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Archived: Manningham Medical Practice Good

Reports


Inspection carried out on 25 October 2016

During a routine inspection

Letter from the Chief Inspector of General Practice

We carried out an announced comprehensive inspection at Manningham Medical Practice on 25 October 2016. Overall the practice is rated as good.

Our key findings across all the areas we inspected were as follows:

  • The safety of staff and patients was a priority of the practice and there was an effective system in place for reporting and recording significant events. These were reviewed within the practice and by the provider.
  • Risks to patients were assessed and well managed.

  • Staff assessed patients’ needs and delivered care in line with current evidence based guidance. Staff had the skills, knowledge and experience to deliver effective care and treatment. Staff were encouraged to attend additional training and the practice supported the learning and development of all staff.
  • Patients said they were treated with compassion, dignity and respect.
  • Information about services and how to complain was available and easy to understand. Improvements were made to the quality of care as a result of complaints and concerns.
  • Patients said they did not find it easy to make an appointment with a named GP and there was not always continuity of care. Urgent appointments were available with both GPs and nursing staff the same day.
  • The practice had good facilities and was well equipped to treat patients and meet their needs.
  • A health advisor was available for one afternoon per week. The practice also offered access to an in-house benefits advisory service every Monday, where patients could get help with benefits, claims, forms, immigration and debt issues.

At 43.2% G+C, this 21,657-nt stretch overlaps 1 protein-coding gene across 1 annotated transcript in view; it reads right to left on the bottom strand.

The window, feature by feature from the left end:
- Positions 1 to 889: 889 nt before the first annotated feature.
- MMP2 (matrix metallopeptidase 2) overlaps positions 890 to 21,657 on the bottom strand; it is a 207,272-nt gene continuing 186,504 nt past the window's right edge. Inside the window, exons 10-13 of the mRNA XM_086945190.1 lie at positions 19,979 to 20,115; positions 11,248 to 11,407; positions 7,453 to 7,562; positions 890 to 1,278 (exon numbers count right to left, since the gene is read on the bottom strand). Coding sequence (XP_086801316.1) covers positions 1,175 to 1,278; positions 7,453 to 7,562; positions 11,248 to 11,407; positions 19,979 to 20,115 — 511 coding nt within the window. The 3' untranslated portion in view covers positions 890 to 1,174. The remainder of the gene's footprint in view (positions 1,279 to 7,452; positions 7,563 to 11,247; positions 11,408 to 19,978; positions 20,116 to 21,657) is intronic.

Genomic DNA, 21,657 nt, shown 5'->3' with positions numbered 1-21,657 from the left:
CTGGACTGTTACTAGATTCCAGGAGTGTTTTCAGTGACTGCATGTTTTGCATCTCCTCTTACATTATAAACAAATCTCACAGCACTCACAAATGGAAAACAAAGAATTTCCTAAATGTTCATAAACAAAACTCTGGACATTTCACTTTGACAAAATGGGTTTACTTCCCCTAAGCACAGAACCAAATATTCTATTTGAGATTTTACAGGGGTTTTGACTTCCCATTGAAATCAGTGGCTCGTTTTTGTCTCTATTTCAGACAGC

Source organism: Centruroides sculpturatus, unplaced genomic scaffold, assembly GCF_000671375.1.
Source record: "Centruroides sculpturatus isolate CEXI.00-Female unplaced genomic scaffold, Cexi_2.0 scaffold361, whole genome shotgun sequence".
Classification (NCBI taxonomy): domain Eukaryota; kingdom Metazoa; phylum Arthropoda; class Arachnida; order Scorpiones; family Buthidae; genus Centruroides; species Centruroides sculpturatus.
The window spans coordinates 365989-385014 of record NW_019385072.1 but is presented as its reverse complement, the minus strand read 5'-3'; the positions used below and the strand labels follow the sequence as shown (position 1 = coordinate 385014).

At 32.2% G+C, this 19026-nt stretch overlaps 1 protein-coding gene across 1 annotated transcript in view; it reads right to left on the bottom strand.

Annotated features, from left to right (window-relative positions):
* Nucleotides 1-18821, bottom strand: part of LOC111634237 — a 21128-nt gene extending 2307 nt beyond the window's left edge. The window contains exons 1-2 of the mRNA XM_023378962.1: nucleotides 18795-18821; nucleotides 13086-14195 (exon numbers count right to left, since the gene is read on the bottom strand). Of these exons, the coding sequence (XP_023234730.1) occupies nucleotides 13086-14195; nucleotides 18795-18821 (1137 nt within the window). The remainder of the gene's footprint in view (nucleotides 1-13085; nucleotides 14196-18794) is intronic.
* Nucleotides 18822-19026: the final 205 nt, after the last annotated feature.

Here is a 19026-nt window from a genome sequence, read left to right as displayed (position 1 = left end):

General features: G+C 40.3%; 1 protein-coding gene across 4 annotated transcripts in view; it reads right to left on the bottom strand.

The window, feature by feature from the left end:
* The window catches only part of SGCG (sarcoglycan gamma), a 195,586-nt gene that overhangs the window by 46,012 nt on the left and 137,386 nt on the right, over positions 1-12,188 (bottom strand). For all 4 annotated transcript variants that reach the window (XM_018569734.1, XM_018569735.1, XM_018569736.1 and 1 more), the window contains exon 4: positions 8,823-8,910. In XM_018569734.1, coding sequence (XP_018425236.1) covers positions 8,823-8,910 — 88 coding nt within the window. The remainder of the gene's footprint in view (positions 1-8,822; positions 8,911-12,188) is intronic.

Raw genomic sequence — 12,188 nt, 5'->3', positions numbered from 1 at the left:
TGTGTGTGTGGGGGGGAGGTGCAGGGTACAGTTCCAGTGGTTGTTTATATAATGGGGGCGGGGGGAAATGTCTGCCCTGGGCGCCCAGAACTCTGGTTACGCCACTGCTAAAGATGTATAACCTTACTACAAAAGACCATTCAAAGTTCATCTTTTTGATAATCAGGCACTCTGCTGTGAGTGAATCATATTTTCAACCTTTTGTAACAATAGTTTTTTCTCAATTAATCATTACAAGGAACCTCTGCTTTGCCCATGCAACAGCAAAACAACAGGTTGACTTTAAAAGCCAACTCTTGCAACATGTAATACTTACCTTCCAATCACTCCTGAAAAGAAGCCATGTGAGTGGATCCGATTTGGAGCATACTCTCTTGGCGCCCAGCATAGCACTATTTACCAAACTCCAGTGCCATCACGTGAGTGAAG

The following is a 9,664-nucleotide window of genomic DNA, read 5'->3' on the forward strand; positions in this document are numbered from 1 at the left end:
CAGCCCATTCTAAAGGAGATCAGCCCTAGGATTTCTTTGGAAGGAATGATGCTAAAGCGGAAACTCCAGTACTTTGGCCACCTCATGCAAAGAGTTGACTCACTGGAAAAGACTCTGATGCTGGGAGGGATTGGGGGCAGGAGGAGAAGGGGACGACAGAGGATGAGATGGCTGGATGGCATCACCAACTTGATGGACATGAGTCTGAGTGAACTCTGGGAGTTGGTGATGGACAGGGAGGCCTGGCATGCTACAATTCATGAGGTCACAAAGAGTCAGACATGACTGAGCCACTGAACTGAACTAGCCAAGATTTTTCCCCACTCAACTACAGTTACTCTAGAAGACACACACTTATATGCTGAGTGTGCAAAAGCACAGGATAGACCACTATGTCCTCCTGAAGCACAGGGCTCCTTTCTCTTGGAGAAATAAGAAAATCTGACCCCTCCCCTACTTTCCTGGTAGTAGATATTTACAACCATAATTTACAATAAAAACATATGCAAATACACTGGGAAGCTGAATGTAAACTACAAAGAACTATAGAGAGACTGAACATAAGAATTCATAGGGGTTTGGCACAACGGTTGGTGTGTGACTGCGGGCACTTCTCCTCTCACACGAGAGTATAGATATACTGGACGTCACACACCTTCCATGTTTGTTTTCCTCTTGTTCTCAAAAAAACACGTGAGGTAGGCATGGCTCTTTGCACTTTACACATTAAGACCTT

• We saw that the practice carried out comprehensive checks for locum GPs and had recently implemented “end of shift” forms. These tick lists encouraged locum GPs to review their responsibilities and work load and were handed to the practice manager prior to leaving the practice. The practice also provided a one page quick reference guide for locums and a more detailed file was kept in each clinic room which would assist with referrals, protocols and contacts for example.
  • There was a clear and effective leadership structure. Staff felt very supported by the management in the practice and also by the wider management team. The practice proactively sought feedback from staff and patients, which it acted on.
  • The provider was aware of and complied with the requirements of the duty of candour.
  • The practice had a patient engagement lead and an active Patient Participation Group (PPG).

The areas where the provider should make improvement are:

The practice should review the results of patient satisfaction surveys, including the GP patient survey and ensure that it can meet the needs of their patient population in the future and improve access.

Review their arrangements for clinical audit at the practice. Clinical audits should be clearly linked to patient outcomes, monitored for effectiveness and be comprised of two or more cycles to monitor any improvements made to patient outcomes.

Professor Steve Field (CBE FRCP FFPH FRCGP) 

Chief Inspector of General Practice